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What is Zero Kilometre Food, and Why is it Important?

Whether you’re an avid epicurean or a casual food connoisseur, you’ve already heard the phrase “zero kilometre” thrown around. As consumers demand high-quality tucker with a low carbon footprint, it’s become a key part of the Australian culinary scene.

In this post, we’re honing in on the zero-kilometre food movement, including its definition, origin, and importance.

What Is Zero Kilometre Food?

The name implies zero kilometre food comes from the same place it’s cooked and eaten. However, it’s not always possible (or practical) to produce all the necessary ingredients—meats, cheese, vegetables, fruit, spices—on-site, even if a restaurant sits on sprawling fertile farmlands.

For this reason, there’s a little leeway in the term. While no universal definition exists, most people feel zero-kilometre food should come from under 100km away.

Ideally, zero-kilometre food grows on-site—think freshly plucked greens from the veggie garden or eggs from the chicken coop. Failing that, zero-kilometre food can come directly from a local farmer.

But it’s not just about food origin. Zero kilometre food should pass through as few suppliers as possible. Even if it’s made down the road, zero-kilometre food hasn’t been processed, packaged, or stacked on a supermarket shelf.

More recently, “farm-to-table” has become the go-to term for locally sourced cuisine. Popular synonyms include “paddock-to-plate,” “farm-to-fork,” “field-to-fork,” and “paddock-to-bottle” (for artisanal alcohol and other drinks).

All these phrases essentially mean the same thing: fresh, locally sourced produce.

zero kilometre farm-to-table restaurant

Where Did the Zero Kilometre Concept Come From?

While the concept has taken off in Australia in recent years, farm-to-table gastronomy has been the norm in Italy for aeons. Each of the 20 Italian regions has unique culinary traditions and recipes based on locally-made produce. Regional identity is closely intertwined with the local food.

A popular Italian proverb sums it up nicely, “Paese che vai, usanza che trovi.” Or, in English, “everywhere has its own customs and traditions.”

Furthermore, seasonal produce underpins Italian gastronomy. Rather than freeze or import produce from abroad, Italians prefer to eat what’s available now. They’re happy to go without strawberries in spring as blueberries will still be ripe for the picking.

The Italian approach to good food is simplicity, freshness, and provenance. These are the hallmarks of the zero-kilometre movement that’s taken Australia by storm.

tweed hinterland farm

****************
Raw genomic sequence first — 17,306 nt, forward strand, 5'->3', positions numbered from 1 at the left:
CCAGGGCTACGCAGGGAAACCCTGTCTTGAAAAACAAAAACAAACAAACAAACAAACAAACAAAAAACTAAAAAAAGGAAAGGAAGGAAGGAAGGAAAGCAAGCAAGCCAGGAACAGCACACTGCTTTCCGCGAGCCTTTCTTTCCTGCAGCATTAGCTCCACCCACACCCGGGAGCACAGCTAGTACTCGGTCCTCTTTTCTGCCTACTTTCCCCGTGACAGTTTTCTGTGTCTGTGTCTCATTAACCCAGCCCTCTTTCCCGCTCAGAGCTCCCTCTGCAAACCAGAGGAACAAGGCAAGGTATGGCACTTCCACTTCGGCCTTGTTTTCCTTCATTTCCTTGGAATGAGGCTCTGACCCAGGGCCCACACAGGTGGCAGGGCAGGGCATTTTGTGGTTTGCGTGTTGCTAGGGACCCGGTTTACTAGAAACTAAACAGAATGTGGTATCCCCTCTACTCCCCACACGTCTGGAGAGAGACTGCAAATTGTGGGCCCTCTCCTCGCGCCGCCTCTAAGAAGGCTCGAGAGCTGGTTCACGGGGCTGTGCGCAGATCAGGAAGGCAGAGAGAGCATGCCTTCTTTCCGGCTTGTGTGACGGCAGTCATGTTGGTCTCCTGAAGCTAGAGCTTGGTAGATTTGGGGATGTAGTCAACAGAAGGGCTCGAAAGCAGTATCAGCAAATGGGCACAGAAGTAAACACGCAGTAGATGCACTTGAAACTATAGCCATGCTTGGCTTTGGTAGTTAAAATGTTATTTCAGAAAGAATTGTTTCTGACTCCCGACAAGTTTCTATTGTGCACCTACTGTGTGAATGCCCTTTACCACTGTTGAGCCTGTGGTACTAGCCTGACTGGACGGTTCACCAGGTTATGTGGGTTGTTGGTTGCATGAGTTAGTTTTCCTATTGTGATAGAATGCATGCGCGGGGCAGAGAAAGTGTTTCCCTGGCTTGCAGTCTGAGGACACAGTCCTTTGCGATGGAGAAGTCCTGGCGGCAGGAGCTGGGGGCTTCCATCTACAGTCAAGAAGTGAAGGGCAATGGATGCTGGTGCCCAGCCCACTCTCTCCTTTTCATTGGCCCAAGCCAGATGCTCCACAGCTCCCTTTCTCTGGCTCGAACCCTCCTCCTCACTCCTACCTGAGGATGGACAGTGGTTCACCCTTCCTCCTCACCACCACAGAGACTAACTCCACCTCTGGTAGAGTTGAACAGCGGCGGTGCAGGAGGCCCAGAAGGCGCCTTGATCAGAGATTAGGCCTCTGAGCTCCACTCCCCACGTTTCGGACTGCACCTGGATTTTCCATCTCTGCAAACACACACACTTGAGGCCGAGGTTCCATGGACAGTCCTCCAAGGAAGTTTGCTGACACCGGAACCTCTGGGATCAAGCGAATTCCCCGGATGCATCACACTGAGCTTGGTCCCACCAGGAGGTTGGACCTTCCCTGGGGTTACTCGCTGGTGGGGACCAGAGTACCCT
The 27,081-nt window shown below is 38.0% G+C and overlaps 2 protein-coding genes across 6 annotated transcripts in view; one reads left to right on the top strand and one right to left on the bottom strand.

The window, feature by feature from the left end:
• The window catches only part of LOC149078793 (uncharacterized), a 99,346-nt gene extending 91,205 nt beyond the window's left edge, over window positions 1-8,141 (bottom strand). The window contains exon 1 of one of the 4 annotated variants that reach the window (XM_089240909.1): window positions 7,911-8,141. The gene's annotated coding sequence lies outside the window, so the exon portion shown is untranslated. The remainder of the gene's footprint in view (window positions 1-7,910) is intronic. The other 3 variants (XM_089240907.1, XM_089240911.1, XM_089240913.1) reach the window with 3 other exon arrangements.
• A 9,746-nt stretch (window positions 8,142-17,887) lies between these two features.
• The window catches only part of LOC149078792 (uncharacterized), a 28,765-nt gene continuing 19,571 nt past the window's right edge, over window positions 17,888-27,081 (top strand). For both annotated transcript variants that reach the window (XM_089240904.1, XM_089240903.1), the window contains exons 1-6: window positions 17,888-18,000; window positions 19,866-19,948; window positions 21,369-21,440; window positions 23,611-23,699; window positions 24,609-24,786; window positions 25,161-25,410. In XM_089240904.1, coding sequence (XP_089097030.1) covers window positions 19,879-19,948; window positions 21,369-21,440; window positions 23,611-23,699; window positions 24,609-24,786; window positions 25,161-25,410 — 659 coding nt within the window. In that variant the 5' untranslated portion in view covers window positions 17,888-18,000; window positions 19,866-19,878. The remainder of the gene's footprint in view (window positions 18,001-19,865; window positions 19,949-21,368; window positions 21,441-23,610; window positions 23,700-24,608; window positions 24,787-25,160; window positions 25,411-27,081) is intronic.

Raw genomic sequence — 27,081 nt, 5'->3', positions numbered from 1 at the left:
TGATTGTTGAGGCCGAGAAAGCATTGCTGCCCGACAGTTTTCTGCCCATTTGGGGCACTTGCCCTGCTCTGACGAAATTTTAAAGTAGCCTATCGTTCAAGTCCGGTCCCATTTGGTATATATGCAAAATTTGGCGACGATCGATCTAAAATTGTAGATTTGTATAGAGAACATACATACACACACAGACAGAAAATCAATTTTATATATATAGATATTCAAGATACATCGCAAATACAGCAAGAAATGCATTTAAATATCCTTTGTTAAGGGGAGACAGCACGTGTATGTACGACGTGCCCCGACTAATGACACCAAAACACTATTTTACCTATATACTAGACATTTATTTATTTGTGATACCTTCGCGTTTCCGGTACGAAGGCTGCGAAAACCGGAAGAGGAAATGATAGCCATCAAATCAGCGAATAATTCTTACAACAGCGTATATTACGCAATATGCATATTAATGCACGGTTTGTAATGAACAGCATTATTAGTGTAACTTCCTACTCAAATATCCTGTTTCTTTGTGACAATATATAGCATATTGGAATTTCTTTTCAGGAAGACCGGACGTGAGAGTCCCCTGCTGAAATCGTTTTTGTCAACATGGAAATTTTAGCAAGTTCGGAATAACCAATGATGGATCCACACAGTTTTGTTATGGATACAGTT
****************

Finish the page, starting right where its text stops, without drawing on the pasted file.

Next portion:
Why Is It Important?

So does it matter? Or is farm-to-table fare just another marketing con?

Although zero-kilometre cuisine isn’t the cheapest way to eat, it’s the better option for you, the local region, and the environment.

Fresh, local produce tastes better and is healthier than the mass-produced stuff you’ll find on the supermarket shelves. As it’s consumed almost immediately after harvesting, there’s no need for processing or preservatives. This direct field-to-fork method improves flavour and results in a healthier dish.

Eating local produce helps Aussie farmers, who must contend with natural disasters like droughts and floods. Moreover, it bolsters Australia’s food sovereignty by reducing our dependence on global supply chains.

Finally, for many of us, the main appeal of paddock-to-plate dining is its lower environmental impact. As local food doesn’t need to travel vast distances, you’ll be emitting less carbon with every bite. And with climate change fast becoming humanity’s greatest challenge, 0km food is now more important than ever.

paddock-to-bottle husk distillers

How to Get Involved in the Zero Kilometre Movement

Unfortunately, the meteoric rise in farm-to-table gastronomy has led a few bad apples to misuse the phrase. No regulations govern the term in Australia. Therefore, It’s up to the consumer to identify legitimate zero-kilometre food.

Be sceptical of any supermarket product using these terms and shop at your local farmers market where possible. When dining at a farm-to-table restaurant, choose one that produces most (if not all) ingredients on-site. Venues that source produce from the local region should be able to tell you which specific farms they use.

Keen to taste true farm-to-table food in South East Queensland or Northern NSW?

We visit authentic, pre-vetted paddock-to-plate establishments on our fun-filled food and drink tours.

Food and drink tours in the Tweed

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